I've come across this topic enough times in the last few days that I feel obliged to write about it.
So apparently, according to a popular writer on Medium, Nik Goeke, reading lists are bad. He's not the only one with such an opinion though; this thought came up in some discussions I had with two very different friends recently, and have warranted my present rumination on this issue. Now, this issue may seem trivial, but I like to take reading seriously. Plus, I like lists. So here's my measly attempt, to summarise both sides of the argument as I see it:
For reading lists
- Keeps me on track;
- More goal oriented;
- (If chronological and well thought out) covers books which later authors on the list draw refer to and are inspired from
- I'll read things I would not have otherwise
The last two are really why I would prefer to stick with a reading list, rather than pseudo-randomly, organically exploring literature, philosophy and history to the whims of my interests at the time. On the flip side, however,
Against reading lists
- Zeigarnik effect (stuff I leave unfinished will bug me);
- Exploring books informed by bibliographies, cross-references etc... more naturally explores the literary network (more on this below);
- Can take people's book recommendations (instead of slapping it on a list somewhere);
- Synchronicity doesn't work through lists (usually)
In the second point, I refer to how the literary corpus of humanity may be thought of as a network, where the nodes are books, and edges refer to direct references or indirect inspiration from another author. In nonfiction, the bibliography is an obvious way to make this concrete. In fiction, however, it is style, similar motifs, characters inspired from previous characters and so on, which might define such links. A linear progression through such a network is not obvious, and whilst chronological publication date may be a guiding principle, it is slow, and perhaps an unnecessarily cumbersome one.
The last point on synchronicity is worth a bit of a digression. I'm not much of a believer in the supernatural, although admittedly I have witnessed and experienced remarkably strange things, to say the least. But synchronicity (ie. meaningful, acausal coincidences) is one of those things that I can never quite shake from my life, despite my scepticism. The relevance here is that books are one medium through which such events make themselves evident. Someone might recommend a book, or I might haphazardly come across a reference to a book in a movie, a text, or in a library, which seems weirdly relevant to my current place in time. This has happened several times in recent memory, including yesterday. I had just got back into listening to Carl Jung's autobiography on Audible, and he mentioned that one chapter in his book Psychological Types was heavily influenced by Spitteler's Prometheus und Epimetheus. It's difficult to explain why this was a rather meaningful synchronicity for me, but nevertheless, it was - and I promptly rushed off to the nearest library on campus to print out the chapter. Such digressions necessarily stand in conflict with a reading list to which I wish to direct a steady, daily and disciplined reading habit.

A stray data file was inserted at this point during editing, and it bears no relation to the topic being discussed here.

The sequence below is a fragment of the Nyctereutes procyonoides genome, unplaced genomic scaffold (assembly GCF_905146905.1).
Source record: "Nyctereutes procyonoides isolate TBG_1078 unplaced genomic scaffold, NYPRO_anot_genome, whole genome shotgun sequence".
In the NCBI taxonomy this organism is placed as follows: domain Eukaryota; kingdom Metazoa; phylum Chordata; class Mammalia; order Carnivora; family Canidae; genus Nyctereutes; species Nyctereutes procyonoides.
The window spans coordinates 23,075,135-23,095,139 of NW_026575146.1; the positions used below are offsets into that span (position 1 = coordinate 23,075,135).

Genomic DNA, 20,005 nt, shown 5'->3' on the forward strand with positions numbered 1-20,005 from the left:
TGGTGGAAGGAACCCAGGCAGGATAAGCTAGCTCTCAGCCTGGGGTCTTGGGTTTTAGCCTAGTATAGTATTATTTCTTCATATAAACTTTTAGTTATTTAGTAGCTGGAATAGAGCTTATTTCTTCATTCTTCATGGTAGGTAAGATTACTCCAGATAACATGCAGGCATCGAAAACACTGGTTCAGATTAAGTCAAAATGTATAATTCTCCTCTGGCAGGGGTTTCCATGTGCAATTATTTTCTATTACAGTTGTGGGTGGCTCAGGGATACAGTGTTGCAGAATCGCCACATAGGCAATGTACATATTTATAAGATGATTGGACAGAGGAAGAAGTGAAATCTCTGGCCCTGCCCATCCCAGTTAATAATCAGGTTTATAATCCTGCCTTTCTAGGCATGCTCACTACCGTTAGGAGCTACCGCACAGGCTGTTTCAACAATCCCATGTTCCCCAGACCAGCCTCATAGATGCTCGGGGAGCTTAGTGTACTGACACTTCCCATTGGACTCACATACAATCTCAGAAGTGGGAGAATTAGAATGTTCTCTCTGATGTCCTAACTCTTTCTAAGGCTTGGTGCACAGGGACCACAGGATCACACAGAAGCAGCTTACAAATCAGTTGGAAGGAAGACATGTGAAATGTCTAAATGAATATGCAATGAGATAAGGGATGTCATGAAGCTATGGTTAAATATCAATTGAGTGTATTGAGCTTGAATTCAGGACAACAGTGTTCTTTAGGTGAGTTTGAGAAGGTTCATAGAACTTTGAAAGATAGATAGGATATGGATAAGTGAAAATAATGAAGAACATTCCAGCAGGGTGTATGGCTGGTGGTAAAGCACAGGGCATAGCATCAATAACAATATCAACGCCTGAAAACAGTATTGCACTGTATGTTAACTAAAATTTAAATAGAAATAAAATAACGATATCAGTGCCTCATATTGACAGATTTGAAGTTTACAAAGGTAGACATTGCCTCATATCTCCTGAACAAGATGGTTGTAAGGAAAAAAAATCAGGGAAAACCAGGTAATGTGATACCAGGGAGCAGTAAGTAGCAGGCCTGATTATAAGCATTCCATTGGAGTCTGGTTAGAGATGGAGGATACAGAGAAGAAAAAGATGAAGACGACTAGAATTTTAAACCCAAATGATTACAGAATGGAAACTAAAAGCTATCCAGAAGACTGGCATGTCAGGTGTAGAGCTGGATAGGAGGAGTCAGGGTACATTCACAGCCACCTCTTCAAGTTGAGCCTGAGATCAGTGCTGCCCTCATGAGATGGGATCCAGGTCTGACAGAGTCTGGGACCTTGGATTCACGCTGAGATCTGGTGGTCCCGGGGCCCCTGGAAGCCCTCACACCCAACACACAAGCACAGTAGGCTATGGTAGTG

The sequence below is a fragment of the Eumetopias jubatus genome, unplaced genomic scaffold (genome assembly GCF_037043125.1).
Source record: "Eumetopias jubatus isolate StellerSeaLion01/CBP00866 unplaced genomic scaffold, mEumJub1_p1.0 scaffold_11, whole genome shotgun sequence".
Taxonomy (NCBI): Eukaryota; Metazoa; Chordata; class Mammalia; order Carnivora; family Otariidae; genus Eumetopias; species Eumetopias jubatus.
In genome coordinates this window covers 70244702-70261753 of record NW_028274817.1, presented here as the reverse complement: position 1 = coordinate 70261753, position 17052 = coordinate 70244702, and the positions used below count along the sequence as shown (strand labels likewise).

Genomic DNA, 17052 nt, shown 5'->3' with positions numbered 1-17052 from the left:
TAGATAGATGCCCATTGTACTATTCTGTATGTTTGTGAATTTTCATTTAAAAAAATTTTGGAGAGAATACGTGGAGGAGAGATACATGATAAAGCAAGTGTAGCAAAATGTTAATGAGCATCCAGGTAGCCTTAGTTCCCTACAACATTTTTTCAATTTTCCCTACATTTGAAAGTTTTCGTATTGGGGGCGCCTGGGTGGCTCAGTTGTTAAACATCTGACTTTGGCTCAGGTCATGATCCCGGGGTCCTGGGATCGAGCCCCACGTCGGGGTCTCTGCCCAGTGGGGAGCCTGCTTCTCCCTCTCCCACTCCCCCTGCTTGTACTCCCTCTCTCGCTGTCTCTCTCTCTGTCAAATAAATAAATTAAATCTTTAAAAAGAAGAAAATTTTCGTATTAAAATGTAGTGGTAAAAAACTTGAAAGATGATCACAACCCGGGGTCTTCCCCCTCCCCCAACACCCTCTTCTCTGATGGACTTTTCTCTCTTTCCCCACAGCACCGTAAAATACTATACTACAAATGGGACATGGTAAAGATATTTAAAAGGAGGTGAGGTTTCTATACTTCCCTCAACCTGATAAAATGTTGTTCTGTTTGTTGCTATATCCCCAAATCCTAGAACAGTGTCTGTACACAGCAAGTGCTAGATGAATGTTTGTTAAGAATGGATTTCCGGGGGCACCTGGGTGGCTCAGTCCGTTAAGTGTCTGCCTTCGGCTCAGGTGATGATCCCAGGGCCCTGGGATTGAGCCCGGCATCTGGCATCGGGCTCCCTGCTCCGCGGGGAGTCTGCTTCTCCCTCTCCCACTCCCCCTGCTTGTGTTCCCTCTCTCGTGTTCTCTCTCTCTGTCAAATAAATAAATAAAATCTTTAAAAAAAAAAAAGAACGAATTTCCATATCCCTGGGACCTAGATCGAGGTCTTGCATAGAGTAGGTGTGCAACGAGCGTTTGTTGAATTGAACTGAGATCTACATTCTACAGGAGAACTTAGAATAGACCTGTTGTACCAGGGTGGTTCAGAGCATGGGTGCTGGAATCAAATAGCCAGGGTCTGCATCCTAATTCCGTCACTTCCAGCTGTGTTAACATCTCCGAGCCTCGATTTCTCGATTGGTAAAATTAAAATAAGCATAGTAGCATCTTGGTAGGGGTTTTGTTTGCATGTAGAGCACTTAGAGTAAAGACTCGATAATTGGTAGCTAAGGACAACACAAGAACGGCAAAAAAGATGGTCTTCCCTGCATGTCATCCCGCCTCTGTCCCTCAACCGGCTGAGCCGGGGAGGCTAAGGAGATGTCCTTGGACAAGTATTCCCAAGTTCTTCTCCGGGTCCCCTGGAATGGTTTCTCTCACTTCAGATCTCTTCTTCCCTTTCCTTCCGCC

But perhaps, there is a compromise.
I've met a similar issue with regards to scheduling my time. Often it is the case that I will figure out a daily to-do list, set up a daily schedule so that I know what I ought to do every hour...and meet it only 60% (if that). The reason is not the difficulty of the schedule itself, or even my strategy for scheduling time - it's the lack of flexibility. There's a sweet spot between knowing what I must do during the day, and outlining precisely how I ought to. The reason being, of course, is that tasks in real life do not necessarily lend themselves to discrete, predetermined chunks of time. I can't precisely define when I should be hungry, or tired. But nevertheless, a to-do list is useful and important. The compromise for scheduling (for me personally) is thus to schedule my time insofar as it can be determined, and no more. Some tasks may take more or less time. Something of interest or unexpected importance may come up. I can't plan for such things, and I shouldn't try to do so.
In a similar way, I think I can reach a compromise on my reading list. I'll stick to it as best as I can, but if something of interest comes up, I'll let myself be drawn in.